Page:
“The international community must help us to solve the conflict between Catalonia and Spain,” he said. “Some mediator from outside (must) help us sit (down) and talk.”
   
The Supreme Court's explosive decision has thrust the Catalan dispute to the heart of the political debate as Spain heads towards a fourth election in as many years, which will be held on November 10.

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ENVIRONMENT

Why has the expansion of Barcelona airport prompted mass protests?

Around 10,000 people demonstrated against the expansion of the El Prat airport in Barcelona on Sunday.

Why has the expansion of Barcelona airport prompted mass protests?
People march during a demonstration against the expansion of the Barcelona-El Prat airport. Photo: Pau BARRENA / AFP

Several ecological and agricultural organisations, have demanded that the expansion be stopped due to the fact nearby wetlands and farms would have to be destroyed.

The demonstration took place on Calle Tarragona in the Catalan capital between Plaça d’Espanya and Plaça dels Països Catalans.

The protests still took place, even though last week, Spain suspended the €1.7 billion airport expansion project, citing differences with the Catalan government, after president Pere Aragonès said he wanted to avoid destroying La Ricarda lagoon, a natural reserve next to the airport. 

Environmentalists decided not to call off the march, in case plans for the airport expansion still went ahead.

READ ALSO: Six things you need to know about Barcelona airport’s €1.7 billion planned expansion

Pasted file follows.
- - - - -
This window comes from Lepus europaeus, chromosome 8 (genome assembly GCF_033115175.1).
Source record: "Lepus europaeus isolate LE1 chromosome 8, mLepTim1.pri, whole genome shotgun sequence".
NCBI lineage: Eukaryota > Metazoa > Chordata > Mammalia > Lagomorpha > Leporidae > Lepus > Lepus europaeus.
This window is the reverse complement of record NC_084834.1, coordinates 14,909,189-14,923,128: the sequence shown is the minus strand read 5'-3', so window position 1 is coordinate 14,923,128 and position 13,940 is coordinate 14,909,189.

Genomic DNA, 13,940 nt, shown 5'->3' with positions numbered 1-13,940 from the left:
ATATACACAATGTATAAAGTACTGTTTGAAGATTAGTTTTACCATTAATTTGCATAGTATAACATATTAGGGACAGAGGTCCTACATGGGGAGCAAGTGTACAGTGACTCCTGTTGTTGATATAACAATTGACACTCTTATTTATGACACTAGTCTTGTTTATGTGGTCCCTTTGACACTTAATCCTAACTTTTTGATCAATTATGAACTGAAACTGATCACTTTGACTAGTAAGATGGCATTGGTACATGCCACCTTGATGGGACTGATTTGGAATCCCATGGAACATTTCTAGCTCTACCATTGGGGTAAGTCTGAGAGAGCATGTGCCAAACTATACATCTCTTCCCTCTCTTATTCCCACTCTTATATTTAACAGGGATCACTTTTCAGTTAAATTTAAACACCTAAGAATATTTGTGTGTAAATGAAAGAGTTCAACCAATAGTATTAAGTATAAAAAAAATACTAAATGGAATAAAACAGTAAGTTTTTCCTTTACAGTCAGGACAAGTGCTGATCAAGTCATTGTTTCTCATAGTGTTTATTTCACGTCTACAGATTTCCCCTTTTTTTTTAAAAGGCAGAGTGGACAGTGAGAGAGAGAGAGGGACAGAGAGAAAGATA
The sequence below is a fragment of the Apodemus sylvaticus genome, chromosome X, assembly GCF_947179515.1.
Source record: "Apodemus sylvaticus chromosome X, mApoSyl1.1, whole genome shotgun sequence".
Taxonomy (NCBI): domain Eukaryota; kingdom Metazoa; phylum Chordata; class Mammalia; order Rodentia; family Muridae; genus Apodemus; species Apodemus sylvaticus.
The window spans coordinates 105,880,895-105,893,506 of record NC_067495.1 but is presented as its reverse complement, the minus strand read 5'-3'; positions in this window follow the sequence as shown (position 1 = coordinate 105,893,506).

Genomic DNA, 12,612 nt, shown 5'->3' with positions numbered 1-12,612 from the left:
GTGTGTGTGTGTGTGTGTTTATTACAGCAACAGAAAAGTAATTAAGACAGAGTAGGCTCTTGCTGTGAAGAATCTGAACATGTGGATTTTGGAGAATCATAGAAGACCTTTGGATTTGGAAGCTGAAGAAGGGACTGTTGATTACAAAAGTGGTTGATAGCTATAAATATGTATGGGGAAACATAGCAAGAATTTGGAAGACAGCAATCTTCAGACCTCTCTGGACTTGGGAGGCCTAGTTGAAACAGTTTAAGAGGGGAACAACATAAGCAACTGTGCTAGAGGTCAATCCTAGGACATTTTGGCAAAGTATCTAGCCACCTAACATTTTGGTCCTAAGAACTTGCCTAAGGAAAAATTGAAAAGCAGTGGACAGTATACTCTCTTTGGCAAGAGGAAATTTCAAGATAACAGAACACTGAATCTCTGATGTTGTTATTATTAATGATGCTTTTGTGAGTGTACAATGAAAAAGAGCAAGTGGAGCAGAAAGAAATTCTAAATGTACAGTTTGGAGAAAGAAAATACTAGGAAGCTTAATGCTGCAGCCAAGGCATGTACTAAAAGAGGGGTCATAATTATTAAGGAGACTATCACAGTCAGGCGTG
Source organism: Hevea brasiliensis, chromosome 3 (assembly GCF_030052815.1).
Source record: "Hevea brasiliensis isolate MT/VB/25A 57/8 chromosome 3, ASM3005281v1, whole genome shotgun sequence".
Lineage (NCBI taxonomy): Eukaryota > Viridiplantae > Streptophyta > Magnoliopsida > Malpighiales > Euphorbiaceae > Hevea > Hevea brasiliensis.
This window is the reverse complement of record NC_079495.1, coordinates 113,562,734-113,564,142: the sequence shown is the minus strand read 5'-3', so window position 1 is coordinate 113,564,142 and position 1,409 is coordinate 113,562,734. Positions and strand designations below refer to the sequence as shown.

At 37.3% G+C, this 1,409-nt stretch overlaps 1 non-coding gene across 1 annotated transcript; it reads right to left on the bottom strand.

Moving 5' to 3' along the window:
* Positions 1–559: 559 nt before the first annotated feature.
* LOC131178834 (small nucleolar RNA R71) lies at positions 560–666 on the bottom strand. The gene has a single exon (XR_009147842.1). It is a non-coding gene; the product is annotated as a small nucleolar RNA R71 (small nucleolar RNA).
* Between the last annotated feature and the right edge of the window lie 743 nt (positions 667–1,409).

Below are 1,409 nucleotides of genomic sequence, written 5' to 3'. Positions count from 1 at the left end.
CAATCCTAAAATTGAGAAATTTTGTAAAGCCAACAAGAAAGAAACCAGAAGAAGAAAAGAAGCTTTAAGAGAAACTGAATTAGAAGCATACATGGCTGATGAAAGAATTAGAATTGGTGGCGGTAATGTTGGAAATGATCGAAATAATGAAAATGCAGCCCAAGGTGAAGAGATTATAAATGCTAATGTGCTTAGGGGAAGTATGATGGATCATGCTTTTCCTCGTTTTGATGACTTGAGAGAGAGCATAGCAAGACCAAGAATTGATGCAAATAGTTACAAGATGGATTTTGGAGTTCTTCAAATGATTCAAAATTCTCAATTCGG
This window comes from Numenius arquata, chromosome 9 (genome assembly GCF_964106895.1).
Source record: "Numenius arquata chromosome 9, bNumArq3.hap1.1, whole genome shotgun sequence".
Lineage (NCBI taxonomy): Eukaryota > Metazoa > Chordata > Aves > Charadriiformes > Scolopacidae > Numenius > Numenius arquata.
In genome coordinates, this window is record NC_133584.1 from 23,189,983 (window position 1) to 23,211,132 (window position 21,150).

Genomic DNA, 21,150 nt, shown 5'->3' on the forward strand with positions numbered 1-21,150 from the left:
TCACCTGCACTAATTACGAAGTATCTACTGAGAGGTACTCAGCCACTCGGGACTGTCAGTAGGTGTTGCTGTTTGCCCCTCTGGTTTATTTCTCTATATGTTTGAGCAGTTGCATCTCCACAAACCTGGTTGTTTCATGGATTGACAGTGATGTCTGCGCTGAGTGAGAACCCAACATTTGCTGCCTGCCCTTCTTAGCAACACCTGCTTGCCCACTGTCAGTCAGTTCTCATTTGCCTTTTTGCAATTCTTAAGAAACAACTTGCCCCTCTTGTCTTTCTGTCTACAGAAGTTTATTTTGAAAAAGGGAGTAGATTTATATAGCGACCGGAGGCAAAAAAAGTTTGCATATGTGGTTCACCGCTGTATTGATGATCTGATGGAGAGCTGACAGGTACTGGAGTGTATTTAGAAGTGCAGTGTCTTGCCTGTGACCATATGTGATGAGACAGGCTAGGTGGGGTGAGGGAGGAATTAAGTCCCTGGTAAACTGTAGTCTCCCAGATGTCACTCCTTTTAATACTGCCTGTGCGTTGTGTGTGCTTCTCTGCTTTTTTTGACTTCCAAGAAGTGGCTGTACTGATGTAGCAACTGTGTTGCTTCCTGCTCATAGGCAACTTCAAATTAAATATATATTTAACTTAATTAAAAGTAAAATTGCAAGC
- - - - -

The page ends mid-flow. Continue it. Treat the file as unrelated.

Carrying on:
Political representatives from ERC, En Comú Podem and the CUP also attended, as well as the leader of Más País, Íñigo Errejón; the Deputy Mayor for Ecology of the Barcelona City Council, Janet Sanz, and the Mayor of El Prat de Llobregat, Lluís Mijoler.

People from neighbourhoods across the city marched towards Calle Tarragona and could be seen holding placards that read Nature yes, airport no and shouting slogans such as “More courgettes and fewer planes” and “Fighting for the climate, health, and life”. 

One of the largest groups of people were those from El Prat de Llobregat, the municipality which is home to the airport, who were led by tractors. 

People march during a demonstration against the expansion of Barcelona-El Prat airport. Photo by Pau BARRENA / AFP

In addition to protesting against the expansion of the El Prat airport, people were also demonstrating against the Winter Olympic Games in the Pyrenees and extensions to airports in Mallorca and Madrid. 

A representative of Zeroport, Sara Mingorría said “We are here to defend not only La Ricarda, but the entire Delta”. 

The philosopher Marina Garcés also argued that the expansion of the airport would mean “more borders, more mass tourism, more control and more precarious jobs.” 

The leader of the commons in the Catalan parliament, Jéssica Albiach, who also attended the protest, asked the PSOE for “coherence”: “You cannot be passing a law against climate change and, at the same time, defend the interests of Aena [the airport operations company]”, she said. 

She also urged the leader of the Generalitat, Pere Aragonès, to “definitely say no. 

If the airport expansion in Barcelona goes ahead, environmentalists say that CO2 emissions would rise by a minimum of 33 percent. These levels would surpass the limits set by the Catalan government’s climate targets.